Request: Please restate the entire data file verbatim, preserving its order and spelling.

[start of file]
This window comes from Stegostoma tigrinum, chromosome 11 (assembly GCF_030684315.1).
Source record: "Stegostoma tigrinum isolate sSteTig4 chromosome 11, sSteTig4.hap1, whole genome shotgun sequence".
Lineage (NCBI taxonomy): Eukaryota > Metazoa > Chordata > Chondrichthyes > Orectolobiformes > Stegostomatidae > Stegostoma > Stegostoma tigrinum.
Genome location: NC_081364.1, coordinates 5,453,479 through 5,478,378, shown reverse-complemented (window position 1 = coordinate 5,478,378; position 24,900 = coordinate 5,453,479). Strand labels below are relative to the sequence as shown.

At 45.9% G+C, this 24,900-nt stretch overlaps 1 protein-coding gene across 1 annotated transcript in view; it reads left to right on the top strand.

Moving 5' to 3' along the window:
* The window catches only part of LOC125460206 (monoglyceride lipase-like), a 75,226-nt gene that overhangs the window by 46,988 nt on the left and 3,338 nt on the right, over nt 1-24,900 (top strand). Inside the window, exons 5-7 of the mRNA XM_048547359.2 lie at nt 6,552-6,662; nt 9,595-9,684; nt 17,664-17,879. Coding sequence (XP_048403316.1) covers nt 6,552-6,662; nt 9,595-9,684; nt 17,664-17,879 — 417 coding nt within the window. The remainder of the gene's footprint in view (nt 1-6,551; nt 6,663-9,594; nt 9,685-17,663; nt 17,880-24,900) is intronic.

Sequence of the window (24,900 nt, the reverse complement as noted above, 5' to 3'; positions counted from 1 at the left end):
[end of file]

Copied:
This window comes from Stegostoma tigrinum, chromosome 11 (assembly GCF_030684315.1).
Source record: "Stegostoma tigrinum isolate sSteTig4 chromosome 11, sSteTig4.hap1, whole genome shotgun sequence".
Lineage (NCBI taxonomy): Eukaryota > Metazoa > Chordata > Chondrichthyes > Orectolobiformes > Stegostomatidae > Stegostoma > Stegostoma tigrinum.
Genome location: NC_081364.1, coordinates 5,453,479 through 5,478,378, shown reverse-complemented (window position 1 = coordinate 5,478,378; position 24,900 = coordinate 5,453,479). Strand labels below are relative to the sequence as shown.

At 45.9% G+C, this 24,900-nt stretch overlaps 1 protein-coding gene across 1 annotated transcript in view; it reads left to right on the top strand.

Moving 5' to 3' along the window:
* The window catches only part of LOC125460206 (monoglyceride lipase-like), a 75,226-nt gene that overhangs the window by 46,988 nt on the left and 3,338 nt on the right, over nt 1-24,900 (top strand). Inside the window, exons 5-7 of the mRNA XM_048547359.2 lie at nt 6,552-6,662; nt 9,595-9,684; nt 17,664-17,879. Coding sequence (XP_048403316.1) covers nt 6,552-6,662; nt 9,595-9,684; nt 17,664-17,879 — 417 coding nt within the window. The remainder of the gene's footprint in view (nt 1-6,551; nt 6,663-9,594; nt 9,685-17,663; nt 17,880-24,900) is intronic.

Sequence of the window (24,900 nt, the reverse complement as noted above, 5' to 3'; positions counted from 1 at the left end):